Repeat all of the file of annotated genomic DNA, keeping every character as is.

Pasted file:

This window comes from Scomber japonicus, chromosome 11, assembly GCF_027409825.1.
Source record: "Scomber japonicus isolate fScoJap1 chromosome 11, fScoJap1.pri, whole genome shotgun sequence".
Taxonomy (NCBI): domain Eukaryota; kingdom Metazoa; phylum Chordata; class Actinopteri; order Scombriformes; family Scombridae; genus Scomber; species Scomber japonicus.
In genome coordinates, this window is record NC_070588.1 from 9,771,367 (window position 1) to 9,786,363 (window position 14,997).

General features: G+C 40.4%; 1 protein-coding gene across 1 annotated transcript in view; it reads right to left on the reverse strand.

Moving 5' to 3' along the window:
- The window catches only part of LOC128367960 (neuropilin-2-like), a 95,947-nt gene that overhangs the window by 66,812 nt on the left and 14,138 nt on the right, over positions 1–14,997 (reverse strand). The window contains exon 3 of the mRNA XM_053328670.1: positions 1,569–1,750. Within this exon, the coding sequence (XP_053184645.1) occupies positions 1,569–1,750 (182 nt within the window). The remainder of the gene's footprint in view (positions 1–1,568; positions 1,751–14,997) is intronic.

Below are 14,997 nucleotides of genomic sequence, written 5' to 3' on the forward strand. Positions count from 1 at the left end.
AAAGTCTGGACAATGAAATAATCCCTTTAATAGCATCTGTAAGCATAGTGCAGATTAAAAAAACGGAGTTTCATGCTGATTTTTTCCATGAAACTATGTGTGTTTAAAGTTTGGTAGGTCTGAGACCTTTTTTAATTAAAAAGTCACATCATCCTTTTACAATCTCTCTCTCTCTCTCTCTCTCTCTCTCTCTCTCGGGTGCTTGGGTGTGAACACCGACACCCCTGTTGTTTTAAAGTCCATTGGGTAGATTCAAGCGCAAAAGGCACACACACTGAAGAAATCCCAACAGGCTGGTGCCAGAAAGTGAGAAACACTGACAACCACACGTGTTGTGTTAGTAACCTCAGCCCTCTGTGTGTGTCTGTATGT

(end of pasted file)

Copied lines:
This window comes from Scomber japonicus, chromosome 11, assembly GCF_027409825.1.
Source record: "Scomber japonicus isolate fScoJap1 chromosome 11, fScoJap1.pri, whole genome shotgun sequence".
Taxonomy (NCBI): domain Eukaryota; kingdom Metazoa; phylum Chordata; class Actinopteri; order Scombriformes; family Scombridae; genus Scomber; species Scomber japonicus.
In genome coordinates, this window is record NC_070588.1 from 9,771,367 (window position 1) to 9,786,363 (window position 14,997).

General features: G+C 40.4%; 1 protein-coding gene across 1 annotated transcript in view; it reads right to left on the reverse strand.

Moving 5' to 3' along the window:
- The window catches only part of LOC128367960 (neuropilin-2-like), a 95,947-nt gene that overhangs the window by 66,812 nt on the left and 14,138 nt on the right, over positions 1–14,997 (reverse strand). The window contains exon 3 of the mRNA XM_053328670.1: positions 1,569–1,750. Within this exon, the coding sequence (XP_053184645.1) occupies positions 1,569–1,750 (182 nt within the window). The remainder of the gene's footprint in view (positions 1–1,568; positions 1,751–14,997) is intronic.

Below are 14,997 nucleotides of genomic sequence, written 5' to 3' on the forward strand. Positions count from 1 at the left end.
AAAGTCTGGACAATGAAATAATCCCTTTAATAGCATCTGTAAGCATAGTGCAGATTAAAAAAACGGAGTTTCATGCTGATTTTTTCCATGAAACTATGTGTGTTTAAAGTTTGGTAGGTCTGAGACCTTTTTTAATTAAAAAGTCACATCATCCTTTTACAATCTCTCTCTCTCTCTCTCTCTCTCTCTCTCTCTCGGGTGCTTGGGTGTGAACACCGACACCCCTGTTGTTTTAAAGTCCATTGGGTAGATTCAAGCGCAAAAGGCACACACACTGAAGAAATCCCAACAGGCTGGTGCCAGAAAGTGAGAAACACTGACAACCACACGTGTTGTGTTAGTAACCTCAGCCCTCTGTGTGTGTCTGTATGT